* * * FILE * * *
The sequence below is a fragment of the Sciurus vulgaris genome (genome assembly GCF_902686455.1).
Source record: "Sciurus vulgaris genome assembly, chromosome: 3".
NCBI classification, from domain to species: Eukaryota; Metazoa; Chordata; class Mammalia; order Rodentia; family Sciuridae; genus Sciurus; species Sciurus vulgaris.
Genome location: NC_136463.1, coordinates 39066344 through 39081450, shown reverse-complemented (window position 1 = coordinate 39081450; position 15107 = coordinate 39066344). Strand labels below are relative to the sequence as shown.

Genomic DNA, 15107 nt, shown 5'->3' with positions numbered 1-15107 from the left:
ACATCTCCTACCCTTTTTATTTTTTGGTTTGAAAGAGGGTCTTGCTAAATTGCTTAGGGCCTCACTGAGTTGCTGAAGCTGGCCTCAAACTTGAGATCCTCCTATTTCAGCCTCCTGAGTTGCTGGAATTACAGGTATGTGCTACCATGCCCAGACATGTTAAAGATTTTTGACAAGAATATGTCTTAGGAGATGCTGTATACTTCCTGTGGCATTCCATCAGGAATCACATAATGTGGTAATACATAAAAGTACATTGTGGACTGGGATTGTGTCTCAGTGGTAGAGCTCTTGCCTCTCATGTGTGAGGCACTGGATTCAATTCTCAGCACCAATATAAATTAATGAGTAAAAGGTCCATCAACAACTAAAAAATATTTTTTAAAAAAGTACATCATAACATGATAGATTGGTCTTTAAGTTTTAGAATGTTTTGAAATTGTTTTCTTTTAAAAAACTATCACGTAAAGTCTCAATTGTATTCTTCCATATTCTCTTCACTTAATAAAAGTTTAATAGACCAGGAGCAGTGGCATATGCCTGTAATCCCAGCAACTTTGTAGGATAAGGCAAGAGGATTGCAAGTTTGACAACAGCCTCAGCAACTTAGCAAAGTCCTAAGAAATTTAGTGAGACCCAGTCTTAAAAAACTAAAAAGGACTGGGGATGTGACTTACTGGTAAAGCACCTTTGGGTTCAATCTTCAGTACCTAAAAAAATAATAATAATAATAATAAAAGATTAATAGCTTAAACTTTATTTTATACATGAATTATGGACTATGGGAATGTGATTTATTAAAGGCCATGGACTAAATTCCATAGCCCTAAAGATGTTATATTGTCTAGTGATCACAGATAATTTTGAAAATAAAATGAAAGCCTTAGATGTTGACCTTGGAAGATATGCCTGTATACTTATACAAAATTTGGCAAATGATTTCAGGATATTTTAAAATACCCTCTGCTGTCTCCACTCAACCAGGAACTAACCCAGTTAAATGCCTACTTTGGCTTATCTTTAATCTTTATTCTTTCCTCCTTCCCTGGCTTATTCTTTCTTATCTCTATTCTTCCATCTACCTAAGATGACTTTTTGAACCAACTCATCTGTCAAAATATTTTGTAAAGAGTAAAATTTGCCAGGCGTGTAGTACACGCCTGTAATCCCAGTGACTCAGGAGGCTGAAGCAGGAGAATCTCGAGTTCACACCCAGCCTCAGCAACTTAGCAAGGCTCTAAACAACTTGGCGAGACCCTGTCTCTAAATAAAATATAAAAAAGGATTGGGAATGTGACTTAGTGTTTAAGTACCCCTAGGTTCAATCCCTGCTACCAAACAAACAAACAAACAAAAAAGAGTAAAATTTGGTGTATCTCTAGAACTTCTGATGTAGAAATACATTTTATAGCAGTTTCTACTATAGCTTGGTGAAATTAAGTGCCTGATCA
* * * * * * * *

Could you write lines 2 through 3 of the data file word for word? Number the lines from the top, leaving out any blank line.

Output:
Source record: "Sciurus vulgaris genome assembly, chromosome: 3".
NCBI classification, from domain to species: Eukaryota; Metazoa; Chordata; class Mammalia; order Rodentia; family Sciuridae; genus Sciurus; species Sciurus vulgaris.